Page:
Renewal levy on the poll for Sandusky County Public Well being

A renewal of the levy for the Sandusky County Public Well being division is on the poll for the Nov. 7 election.

The proposed tax levy is for a renewal of the 5-year, 0.5 mill levy. If accepted, it will begin in 2024 and will likely be collected beginning in 2025. The annual value to a property proprietor can be $15 for every $100,000 of the county auditor’s appraised worth. The estimated worth, as decided by the county auditor, to the Sandusky County Mixed Common Well being District would end in a set of $711,000 yearly.

Bethany Brown, director of the Sandusky County Public Well being division, mentioned that the collected funds aren’t their solely supply of funding. Their funds is greater than six instances the dimensions of the levy. In addition they recieve grants and costs for varied providers. This levy cash would go into the division’s common fund.

“We’re one of many smallest levies within the county. I believe 911 is smaller than us,” Brown mentioned “We’ve got run on the 0.5-mill levy for near 40 years, with out a rise. I believe that exhibits that we’re actually good stewards of our cash.”

Public well being covers a variety of applications

The well being division does greater than well being training. It additionally gives nursing, house visiting, the WIC program, clinics, environmental providers and certificates for births and deaths.

She identified that there’s usually some confusion with what it does, due to the title of one among its divisions, the Environmental Division.

“That’s meals inspections, water, sewer, nuisance complaints and tattoo parlors. We additionally do rabies, like canine bites, bats, raccoons, cats, you title it. We get no cash for that. It is an unfunded mandate. We name it the Board of Well being fund, which is the levy {dollars}. It covers these prices, however then we even have overhead: hire, provides, copy machine and people kinds of utilities.”

The county not too long ago paid for a brand new HVAC system, however the division nonetheless has to pay for its telephones and web.

The 2022 Annual Report confirmed 4,044 immunizations, 530 flu vaccines and 1,579 COVID-19 vaccines administered, together with 642 doses of the bivalent booster. Different statistics confirmed reported circumstances of communicable ailments, that well being division nurses offered providers to 227 kids within the Kids with Medical Handicap diagnostic, remedy and/or service coordination program, and that of 154 tuberculosis pores and skin exams there have been no constructive circumstances discovered.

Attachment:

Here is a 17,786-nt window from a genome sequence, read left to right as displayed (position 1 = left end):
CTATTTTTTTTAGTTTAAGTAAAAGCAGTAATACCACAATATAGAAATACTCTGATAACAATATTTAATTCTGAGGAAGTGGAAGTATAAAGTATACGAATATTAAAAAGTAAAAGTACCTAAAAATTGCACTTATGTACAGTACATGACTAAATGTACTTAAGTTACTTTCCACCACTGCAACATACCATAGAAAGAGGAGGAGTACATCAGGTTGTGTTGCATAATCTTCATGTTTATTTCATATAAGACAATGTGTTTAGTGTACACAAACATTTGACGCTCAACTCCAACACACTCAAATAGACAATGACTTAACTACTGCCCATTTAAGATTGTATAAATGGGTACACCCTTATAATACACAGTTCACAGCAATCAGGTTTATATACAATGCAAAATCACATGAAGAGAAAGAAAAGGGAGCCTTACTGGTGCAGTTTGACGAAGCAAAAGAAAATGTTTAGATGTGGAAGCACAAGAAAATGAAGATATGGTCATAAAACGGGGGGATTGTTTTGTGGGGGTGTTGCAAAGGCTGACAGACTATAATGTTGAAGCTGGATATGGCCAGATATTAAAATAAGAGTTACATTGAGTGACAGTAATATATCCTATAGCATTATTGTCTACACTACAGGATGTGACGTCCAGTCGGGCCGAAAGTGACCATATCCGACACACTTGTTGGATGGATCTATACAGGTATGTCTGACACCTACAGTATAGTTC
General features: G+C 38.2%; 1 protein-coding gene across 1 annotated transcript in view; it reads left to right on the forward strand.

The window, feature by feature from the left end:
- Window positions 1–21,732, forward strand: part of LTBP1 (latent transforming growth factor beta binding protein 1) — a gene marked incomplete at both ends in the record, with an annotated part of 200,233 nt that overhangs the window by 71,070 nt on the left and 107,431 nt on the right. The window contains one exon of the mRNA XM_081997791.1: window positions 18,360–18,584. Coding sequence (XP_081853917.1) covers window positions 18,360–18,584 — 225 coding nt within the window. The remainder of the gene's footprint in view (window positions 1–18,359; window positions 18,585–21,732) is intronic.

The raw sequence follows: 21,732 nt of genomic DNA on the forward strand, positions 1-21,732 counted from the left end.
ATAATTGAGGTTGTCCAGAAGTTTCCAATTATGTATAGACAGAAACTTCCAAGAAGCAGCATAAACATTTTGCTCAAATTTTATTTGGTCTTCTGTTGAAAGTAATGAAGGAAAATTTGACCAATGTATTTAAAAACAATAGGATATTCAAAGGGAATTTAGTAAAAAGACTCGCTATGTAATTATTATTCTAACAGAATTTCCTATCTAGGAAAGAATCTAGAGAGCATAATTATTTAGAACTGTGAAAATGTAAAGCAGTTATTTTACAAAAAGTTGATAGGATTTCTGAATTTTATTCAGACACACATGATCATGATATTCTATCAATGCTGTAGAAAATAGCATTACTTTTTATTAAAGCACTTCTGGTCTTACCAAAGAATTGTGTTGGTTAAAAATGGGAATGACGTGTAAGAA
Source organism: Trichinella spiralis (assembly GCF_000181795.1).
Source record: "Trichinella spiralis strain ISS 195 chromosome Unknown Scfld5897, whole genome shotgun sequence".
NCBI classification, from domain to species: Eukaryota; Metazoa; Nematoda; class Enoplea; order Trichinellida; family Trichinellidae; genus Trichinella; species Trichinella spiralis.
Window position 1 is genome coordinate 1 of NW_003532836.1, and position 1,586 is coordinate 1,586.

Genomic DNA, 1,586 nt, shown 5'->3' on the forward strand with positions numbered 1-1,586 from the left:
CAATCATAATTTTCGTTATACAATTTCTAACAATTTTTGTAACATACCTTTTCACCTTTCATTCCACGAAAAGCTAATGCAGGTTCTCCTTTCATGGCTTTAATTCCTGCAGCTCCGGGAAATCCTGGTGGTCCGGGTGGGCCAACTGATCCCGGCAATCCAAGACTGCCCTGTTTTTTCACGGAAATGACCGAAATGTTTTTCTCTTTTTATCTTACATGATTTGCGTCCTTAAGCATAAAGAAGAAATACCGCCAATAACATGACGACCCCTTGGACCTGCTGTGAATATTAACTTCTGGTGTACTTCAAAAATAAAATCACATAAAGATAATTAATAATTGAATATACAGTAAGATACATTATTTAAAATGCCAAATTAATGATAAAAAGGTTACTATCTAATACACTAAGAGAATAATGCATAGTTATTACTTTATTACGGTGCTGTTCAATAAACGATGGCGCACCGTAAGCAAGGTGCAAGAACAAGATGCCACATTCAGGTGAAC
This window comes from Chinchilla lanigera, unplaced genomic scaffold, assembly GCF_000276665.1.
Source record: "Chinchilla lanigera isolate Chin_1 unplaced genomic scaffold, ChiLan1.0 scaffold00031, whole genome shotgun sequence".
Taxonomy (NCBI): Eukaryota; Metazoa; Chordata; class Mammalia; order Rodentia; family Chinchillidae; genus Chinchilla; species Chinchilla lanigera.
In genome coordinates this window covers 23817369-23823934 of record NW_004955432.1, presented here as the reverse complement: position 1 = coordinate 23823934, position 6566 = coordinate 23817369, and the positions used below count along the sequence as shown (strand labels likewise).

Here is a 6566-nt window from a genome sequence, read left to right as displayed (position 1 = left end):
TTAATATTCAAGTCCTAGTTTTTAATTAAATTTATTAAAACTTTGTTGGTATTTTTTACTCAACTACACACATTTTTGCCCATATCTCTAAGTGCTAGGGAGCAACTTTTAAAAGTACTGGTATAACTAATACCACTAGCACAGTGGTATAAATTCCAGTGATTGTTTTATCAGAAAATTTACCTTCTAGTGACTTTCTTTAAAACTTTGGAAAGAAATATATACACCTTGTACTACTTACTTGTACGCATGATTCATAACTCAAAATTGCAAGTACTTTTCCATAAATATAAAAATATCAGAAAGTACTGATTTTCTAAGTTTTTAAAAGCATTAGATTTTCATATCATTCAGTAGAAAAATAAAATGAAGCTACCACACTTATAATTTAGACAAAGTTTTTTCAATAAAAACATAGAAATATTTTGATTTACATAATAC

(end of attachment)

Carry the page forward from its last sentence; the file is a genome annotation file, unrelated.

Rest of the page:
Well being funding is difficult

Brown defined that utilizing grant cash may be troublesome.

“Grants will solely allow you to pay for sure issues, and never different issues,” she mentioned. “So it is form of a balancing act, as we work with what’s coated and what’s not.”

Brown defined a number of the uncommon pandemic-related swings in budgeting, income and bills that the well being division has needed to cope with previously yr, which has additionally included some new unfunded mandates. This yr is an anomaly.

“The best way public well being works, it is both feast or famine,” Brown mentioned. “We’re normally simply breaking even.”

The 2022 fiscal yr had revenues of $4.5 million and bills of $3.34 million, for which she urged warning in considering that the division was flush with cash.

She mentioned it is doable that the following fiscal yr it may have extra bills than income.

“Our revenues this previous yr, with the overages, that was because of COVID. We obtained extra {dollars} for the COVID response. We additionally obtained extra monies from the (county commissioners), which was the American Rescue Plan {dollars},” Brown mentioned. “We additionally obtained some new grants this yr. Sure, we did obtain the income, however we have not expensed it but. This subsequent yr, it is going to be manner nearer than what’s proven right here.”

She gave the instance of 2019.

“In 2019, our carryover was $100,000. We weren’t certain how we had been going to pay our invoice till we obtained our levy, then, guess what? COVID hit,” Brown mentioned. “It wasn’t like we had been simply handed cash. I needed to write 12 grants to get that cash, after which they had been earmarked for sure functions. They could not be used only for something.”

A few of the restrictions led to cash being misplaced, as a result of the foundations modified through the allotted intervals of time the well being division was allowed to spend the cash, and the division was not arrange for utilizing the cash within the new required manner.

“It was madness,” Brown mentioned, shaking her head.